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http://dx.doi.org/10.1016/j.ajhg.2019.01.010DOI Listing
http://www.ncbi.nlm.nih.gov/pmc/articles/PMC6407527PMC
March 2019

Genetic Testing in a Cohort of Complex Esophageal Atresia.

Mol Syndromol 2017 Aug 16;8(5):236-243. Epub 2017 Jun 16.

CHU Sainte-Justine Research Center, Department of Pediatrics, CHU Sainte-Justine, Montreal, Quebec, Canada.

The objective of the present study is to describe a cohort of complex esophageal atresia and the yield of genetic tests performed for such patients. We selected 45 patients with complex esophageal atresia (EA), namely those having at least one associated anomaly. We reviewed their medical records to assess clinical features, other diagnoses, and genetic investigations. Most of the patients had a diagnosis of VACTERL association (56%) with no genetic variant identified. Interestingly, 5 patients in the cohort (11%) had a right pulmonary hypoplasia or agenesis. A majority of our cohort (73%) had genetic testing; 60% were karyotyped (abnormal in 4 of the 27 patients tested), 31% had aCGH (abnormal in 1 of the 14 patients tested), and 31% had diepoxybutane (DEB) testing for Fanconi anemia (abnormal in 2 of the 14 patients tested). One patient had exome sequencing studies, but no candidate gene was identified. Various anomalies were associated with EA, and overall a genetic variant could be identified in 7 of the 33 patients tested. Chromosomal studies such as aCGH and chromosomal breakage studies should be considered, and their yield varied between 7 and 14%. Other genetic investigations such as exome sequencing could possibly have even higher yields but will need to be assessed in a large cohort. Improved genetic diagnoses in EA may improve the management of these patients by directing specific surveillance and management schemes.
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http://dx.doi.org/10.1159/000477429DOI Listing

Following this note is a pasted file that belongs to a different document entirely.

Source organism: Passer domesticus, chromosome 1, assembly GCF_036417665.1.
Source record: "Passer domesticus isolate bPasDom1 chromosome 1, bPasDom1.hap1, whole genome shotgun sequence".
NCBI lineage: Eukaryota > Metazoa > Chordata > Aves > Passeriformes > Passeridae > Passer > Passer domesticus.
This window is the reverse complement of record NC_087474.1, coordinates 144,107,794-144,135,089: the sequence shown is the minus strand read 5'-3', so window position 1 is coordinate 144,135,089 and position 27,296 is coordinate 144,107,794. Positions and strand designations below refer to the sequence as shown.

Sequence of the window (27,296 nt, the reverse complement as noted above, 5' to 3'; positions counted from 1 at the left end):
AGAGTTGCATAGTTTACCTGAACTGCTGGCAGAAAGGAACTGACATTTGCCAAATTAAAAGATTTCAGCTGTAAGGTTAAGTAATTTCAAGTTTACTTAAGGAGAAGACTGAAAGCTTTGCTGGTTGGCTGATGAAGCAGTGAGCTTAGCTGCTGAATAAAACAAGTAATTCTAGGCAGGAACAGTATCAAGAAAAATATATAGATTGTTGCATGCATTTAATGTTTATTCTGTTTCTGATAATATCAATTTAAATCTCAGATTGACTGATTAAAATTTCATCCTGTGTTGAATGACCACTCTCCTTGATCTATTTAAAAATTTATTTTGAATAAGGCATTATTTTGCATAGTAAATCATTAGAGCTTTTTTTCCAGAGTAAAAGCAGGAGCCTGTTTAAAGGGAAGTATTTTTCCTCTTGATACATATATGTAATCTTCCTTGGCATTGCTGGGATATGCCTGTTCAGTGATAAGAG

http://www.ncbi.nlm.nih.gov/pmc/articles/PMC5582425PMC
August 2017

Retrospective Analysis of Congenital Scoliosis: Associated Anomalies and Genetic Diagnoses.

Spine (Phila Pa 1976) 2017 Jul;42(14):E841-E847

CHU Sainte-Justine Research Center, Montreal, Quebec, Canada.

Study Design: Retrospective study of a series of 286 patients with congenital scoliosis (CS).

Objective: To describe a large cohort of patients with CS and to propose an algorithm for genetic investigations SUMMARY OF BACKGROUND DATA.: CS is characterized by a spine curvature due to congenital malformations of the vertebrae and is frequently associated to other anomalies. The underlying causes remain unclear in most patients, although we know that genetics plays a role in the development of vertebral defects.

Methods: Institutional review board approval was obtained. We performed a retrospective study by consulting the hospital charts of 286 patients with CS seen at the CHU Sainte-Justine, Montreal, from 2004 to 2015. We compile information on radiological findings, associated malformations, and genetic tests.

Results: Results showed that 67.1% of patients had associated anomalies affecting different systems. Only a minority of patients had a syndromic diagnosis to explain their CS. Nevertheless, array comparative genomic hybridization performed in a minority of patients showed a high detection rate (31.3% had a chromosomal anomaly among 32 tested).

Conclusion: We suggest that every patient with CS should have thorough investigations to rule out associated anomalies and that different genetic tests should be offered according to the associated clinical findings.

Level Of Evidence: 4.
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http://dx.doi.org/10.1097/BRS.0000000000001983DOI Listing
July 2017